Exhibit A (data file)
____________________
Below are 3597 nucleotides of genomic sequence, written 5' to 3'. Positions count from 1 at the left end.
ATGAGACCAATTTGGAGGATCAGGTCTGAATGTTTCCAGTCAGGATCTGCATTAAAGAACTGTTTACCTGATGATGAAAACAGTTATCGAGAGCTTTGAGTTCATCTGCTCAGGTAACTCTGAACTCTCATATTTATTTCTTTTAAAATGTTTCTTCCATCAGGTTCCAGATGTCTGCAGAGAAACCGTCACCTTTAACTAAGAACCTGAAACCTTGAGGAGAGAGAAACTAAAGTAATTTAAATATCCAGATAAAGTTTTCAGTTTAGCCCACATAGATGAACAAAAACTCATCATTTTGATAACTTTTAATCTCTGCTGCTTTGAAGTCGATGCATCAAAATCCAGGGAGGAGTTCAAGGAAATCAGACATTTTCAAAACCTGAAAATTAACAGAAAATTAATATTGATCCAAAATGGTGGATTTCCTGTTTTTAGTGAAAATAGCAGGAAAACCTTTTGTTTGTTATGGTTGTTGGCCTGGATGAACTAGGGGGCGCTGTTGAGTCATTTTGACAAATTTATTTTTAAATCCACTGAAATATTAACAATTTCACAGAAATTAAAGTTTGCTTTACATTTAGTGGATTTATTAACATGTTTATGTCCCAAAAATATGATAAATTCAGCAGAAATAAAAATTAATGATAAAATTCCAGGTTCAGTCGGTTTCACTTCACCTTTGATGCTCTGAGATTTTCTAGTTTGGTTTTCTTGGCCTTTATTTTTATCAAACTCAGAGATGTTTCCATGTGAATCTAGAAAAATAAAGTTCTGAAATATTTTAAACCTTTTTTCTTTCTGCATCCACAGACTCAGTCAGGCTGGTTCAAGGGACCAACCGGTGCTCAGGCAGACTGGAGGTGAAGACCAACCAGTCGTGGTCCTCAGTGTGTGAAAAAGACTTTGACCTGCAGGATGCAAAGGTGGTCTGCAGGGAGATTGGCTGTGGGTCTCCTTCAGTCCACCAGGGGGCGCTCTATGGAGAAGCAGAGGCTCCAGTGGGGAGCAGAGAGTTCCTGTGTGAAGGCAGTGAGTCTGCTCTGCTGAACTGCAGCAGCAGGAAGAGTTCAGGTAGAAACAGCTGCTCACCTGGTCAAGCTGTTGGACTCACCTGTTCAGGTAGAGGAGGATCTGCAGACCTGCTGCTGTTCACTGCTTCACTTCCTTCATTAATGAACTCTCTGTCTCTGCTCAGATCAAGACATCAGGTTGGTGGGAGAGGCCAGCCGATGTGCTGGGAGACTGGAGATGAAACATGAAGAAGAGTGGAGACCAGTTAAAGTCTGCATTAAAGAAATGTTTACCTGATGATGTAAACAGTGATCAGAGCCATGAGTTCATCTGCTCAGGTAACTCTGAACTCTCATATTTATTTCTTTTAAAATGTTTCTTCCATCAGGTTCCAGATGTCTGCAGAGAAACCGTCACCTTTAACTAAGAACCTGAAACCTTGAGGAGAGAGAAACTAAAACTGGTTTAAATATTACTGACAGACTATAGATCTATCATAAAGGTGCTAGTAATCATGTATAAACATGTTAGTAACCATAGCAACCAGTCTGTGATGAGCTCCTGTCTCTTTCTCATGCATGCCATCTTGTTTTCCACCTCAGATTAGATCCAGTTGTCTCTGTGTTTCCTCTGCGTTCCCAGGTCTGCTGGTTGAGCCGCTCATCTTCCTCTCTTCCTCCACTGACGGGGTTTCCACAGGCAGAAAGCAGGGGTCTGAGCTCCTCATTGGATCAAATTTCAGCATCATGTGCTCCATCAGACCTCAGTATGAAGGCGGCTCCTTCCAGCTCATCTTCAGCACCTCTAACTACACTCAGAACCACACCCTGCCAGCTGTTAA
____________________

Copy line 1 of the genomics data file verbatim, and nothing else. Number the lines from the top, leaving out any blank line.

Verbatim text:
Below are 3597 nucleotides of genomic sequence, written 5' to 3'. Positions count from 1 at the left end.